Since last week the drought in South Dakota has expanded throughout the state with little rain to help lessen its effects. Travis Tarver is a meteorologist for the National Weather Service in Aberdeen. He says drought conditions have worsened across the state with the northern part of the state seeing the worst of it.

dakotawarcollege.com

In The Moment ... June 27, 2017 Show 123 Hour 2

As more than half the state faces drought conditions, the impact reveals itself in often unexpected ways. We begin hour two of the program by welcoming South Dakota Secretary of Agriculture Mike Jaspers.

Since 1974, more than 200 South Dakotans have been inducted into the South Dakota Hall of Fame. Today we welcome 2017 Hall of Fame inductee Harvey Wollman. His life in public service to the state includes time as a state senator, president of the senate, Lt. Governor and Governor.

Importance Of Drought Plans

Apr 12, 2017
SDSU Extension

It looks like South Dakota might be heading for a substantial drought in the coming months. Officials remind producers to keep steps in place to protect their property.

South Dakota State University Extension members are asking cattle producers to revisit their drought plan. This refers to management steps taken if the area doesn’t receive enough precipitation. The plan also includes past precipitation numbers and what is needed to sustain livestock.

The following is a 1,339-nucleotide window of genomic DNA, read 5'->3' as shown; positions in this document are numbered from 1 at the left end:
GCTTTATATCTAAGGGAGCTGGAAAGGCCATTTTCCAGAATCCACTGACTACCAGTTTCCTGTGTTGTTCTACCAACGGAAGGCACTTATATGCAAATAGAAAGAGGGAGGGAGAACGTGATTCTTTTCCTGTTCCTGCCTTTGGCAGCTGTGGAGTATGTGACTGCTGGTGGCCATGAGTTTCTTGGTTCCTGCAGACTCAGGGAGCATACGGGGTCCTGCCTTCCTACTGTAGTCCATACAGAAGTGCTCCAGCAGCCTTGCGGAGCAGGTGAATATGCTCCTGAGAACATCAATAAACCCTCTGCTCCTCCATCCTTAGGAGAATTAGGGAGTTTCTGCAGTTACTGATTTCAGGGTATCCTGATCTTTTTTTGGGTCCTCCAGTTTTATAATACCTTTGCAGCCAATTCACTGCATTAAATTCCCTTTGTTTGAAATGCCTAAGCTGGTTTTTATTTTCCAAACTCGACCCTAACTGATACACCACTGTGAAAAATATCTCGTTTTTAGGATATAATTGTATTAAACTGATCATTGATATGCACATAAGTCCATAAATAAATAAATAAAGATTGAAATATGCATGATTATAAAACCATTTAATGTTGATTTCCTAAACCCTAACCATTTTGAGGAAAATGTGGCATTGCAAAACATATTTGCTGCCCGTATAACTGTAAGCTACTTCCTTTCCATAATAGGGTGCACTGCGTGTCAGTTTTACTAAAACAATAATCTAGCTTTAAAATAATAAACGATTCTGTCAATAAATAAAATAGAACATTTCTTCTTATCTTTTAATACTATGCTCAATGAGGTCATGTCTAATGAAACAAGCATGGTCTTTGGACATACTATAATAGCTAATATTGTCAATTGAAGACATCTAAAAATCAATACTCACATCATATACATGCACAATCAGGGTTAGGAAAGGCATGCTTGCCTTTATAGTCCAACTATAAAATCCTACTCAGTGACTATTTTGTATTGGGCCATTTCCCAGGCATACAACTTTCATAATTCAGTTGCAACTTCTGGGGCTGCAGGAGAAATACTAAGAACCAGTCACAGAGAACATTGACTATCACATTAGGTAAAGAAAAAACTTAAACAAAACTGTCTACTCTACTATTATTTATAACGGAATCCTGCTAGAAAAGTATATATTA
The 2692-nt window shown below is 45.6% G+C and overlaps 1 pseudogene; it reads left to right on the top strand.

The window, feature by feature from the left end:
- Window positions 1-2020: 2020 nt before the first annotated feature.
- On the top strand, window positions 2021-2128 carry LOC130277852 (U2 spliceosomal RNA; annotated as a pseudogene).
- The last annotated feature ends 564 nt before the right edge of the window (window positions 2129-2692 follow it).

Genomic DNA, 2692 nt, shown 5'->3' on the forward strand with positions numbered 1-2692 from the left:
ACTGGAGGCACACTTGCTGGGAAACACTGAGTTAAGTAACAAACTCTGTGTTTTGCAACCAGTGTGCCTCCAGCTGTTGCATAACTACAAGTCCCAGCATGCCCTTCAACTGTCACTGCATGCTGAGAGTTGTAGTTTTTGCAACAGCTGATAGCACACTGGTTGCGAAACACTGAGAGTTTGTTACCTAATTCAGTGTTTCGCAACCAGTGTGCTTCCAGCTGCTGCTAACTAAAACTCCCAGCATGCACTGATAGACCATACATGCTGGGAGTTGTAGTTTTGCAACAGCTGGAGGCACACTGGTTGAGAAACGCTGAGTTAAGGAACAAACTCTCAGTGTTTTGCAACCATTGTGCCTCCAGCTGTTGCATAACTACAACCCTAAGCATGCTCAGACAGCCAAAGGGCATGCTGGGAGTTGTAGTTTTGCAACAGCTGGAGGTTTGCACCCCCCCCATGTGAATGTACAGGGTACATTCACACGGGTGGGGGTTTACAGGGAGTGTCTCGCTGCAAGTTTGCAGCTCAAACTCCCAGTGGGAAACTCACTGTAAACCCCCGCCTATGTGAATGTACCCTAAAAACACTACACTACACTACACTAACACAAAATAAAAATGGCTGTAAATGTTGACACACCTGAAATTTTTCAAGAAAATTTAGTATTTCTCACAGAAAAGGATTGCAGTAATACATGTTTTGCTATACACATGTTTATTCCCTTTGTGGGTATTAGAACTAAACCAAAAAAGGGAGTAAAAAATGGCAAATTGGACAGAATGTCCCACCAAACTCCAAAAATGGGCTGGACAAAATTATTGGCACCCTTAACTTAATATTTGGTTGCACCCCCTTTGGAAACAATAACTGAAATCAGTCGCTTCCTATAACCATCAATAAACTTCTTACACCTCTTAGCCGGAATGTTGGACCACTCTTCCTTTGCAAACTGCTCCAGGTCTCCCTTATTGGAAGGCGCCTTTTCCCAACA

Personalities: Roy and Lucille Fitz Pt. II

Sep 19, 2016

In this continuation of the story of Roy and Lucille Fitz, the De Smet couple discusses the reality of the Depression's effects on the plains. Roy says eastern South Dakota was hit in the early '30s. An acre of land valued at around $50 in the 1910's (about $1,200 today) had dropped to a mere five dollars (about $87 today). Crops dropped steeply in value, and it became difficult to feed livestock. Farmers and governments both were accumulating crippling debt.

On top of all this, droughts became normal and the infamous Dust Bowl began.

droughtmonitor.unl.edu

 Rainfall in western South Dakota this past week is helping to improve drought conditions. Much of the western part of the state has been under serve drought throughout the summer. 

Drought conditions are still persisting in western South Dakota with some areas in extreme drought. Matthew Bunkers is with the National Weather Service in Rapid City. ​ He says recent rainfall is providing short term relief. 

Most Of Western South Dakota In Drought As July Begins

Jun 30, 2016
U.S. Drought Mitigation Service, University of Nebraska-Lincoln

The U-S Drought Mitigation Service has released its drought map for the week.  A large section of South Dakota is dry, and getting dryer.  A large part of West River is in a severe drought category.